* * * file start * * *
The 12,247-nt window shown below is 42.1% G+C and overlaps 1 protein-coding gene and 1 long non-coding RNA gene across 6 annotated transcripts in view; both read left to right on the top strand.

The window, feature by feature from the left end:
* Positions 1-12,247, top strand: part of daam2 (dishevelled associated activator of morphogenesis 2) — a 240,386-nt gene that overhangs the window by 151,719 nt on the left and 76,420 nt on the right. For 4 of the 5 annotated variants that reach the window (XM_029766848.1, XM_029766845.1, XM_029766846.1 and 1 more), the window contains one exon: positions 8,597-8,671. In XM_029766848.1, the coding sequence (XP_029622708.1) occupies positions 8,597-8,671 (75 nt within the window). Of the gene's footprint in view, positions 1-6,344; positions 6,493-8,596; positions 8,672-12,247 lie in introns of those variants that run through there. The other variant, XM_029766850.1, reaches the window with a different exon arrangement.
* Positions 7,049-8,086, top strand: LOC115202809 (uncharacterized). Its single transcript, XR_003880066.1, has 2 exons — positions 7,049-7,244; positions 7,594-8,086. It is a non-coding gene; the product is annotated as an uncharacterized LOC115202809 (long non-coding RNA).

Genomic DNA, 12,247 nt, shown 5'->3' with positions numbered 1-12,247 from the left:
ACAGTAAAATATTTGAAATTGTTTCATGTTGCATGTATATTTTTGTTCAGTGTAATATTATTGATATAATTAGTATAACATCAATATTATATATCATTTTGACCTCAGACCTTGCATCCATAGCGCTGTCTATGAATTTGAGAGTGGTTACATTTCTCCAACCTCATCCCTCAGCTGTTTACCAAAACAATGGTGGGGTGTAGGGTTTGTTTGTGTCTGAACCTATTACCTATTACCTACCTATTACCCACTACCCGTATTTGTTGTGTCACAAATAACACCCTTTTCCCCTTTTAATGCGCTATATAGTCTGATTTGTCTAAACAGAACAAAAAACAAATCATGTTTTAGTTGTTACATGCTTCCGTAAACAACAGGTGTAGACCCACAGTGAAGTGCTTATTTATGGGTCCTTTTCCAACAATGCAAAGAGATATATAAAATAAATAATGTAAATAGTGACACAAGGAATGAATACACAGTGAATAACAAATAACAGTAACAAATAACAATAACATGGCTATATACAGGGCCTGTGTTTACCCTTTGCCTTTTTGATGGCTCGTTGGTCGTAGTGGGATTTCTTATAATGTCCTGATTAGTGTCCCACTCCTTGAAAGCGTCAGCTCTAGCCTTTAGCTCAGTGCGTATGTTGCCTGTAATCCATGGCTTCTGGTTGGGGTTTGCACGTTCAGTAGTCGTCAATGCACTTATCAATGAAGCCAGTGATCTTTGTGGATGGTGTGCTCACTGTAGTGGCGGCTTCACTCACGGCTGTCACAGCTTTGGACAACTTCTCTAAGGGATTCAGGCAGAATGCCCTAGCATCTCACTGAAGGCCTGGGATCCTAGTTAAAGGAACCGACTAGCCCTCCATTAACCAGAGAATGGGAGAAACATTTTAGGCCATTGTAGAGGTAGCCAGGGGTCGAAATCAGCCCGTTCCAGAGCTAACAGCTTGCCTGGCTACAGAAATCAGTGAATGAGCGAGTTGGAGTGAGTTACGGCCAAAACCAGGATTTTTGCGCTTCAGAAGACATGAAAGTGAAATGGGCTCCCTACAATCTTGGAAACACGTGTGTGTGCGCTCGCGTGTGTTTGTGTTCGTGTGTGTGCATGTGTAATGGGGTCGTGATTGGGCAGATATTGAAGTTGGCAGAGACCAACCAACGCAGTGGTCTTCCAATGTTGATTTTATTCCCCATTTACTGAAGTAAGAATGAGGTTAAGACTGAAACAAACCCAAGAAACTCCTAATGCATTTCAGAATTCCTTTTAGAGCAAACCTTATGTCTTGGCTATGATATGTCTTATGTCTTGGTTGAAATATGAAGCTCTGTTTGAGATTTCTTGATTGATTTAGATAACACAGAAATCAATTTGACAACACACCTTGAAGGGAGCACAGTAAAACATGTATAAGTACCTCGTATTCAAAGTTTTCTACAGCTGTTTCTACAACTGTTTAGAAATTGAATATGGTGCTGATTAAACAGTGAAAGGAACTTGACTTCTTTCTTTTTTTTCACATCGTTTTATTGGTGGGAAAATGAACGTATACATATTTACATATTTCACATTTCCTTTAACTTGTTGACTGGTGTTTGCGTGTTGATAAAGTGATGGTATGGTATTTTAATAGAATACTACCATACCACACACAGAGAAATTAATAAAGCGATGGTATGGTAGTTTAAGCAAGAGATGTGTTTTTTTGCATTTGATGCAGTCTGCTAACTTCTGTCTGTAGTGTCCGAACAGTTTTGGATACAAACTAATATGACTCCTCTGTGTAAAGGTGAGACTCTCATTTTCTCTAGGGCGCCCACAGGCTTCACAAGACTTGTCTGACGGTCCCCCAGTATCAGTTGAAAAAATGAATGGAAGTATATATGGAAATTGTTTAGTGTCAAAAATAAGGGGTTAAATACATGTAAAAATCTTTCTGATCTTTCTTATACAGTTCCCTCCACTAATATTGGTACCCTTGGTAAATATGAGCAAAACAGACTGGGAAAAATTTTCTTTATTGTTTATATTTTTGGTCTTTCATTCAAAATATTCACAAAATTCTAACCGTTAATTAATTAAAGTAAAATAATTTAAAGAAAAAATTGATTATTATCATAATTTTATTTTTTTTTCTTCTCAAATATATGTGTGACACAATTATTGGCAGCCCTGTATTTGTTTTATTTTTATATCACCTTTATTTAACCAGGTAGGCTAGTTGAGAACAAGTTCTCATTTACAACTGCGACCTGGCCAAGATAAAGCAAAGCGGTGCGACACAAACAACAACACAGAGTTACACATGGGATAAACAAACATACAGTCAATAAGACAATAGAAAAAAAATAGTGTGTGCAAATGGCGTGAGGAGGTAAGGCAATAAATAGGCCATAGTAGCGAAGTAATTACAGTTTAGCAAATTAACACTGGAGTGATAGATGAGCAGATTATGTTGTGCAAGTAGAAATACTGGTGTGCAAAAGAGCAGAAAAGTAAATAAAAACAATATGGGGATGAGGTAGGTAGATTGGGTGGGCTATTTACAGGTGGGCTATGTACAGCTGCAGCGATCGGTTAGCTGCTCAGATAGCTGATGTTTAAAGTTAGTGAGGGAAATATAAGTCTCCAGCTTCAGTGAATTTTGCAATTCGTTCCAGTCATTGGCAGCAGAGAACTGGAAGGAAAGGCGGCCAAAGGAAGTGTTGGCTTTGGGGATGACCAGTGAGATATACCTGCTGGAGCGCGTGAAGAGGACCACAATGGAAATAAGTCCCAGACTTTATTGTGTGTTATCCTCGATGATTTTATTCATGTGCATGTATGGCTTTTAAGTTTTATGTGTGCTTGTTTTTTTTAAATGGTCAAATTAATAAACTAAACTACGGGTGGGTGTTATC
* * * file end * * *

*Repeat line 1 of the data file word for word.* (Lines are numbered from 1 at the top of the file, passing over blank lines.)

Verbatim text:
The 12,247-nt window shown below is 42.1% G+C and overlaps 1 protein-coding gene and 1 long non-coding RNA gene across 6 annotated transcripts in view; both read left to right on the top strand.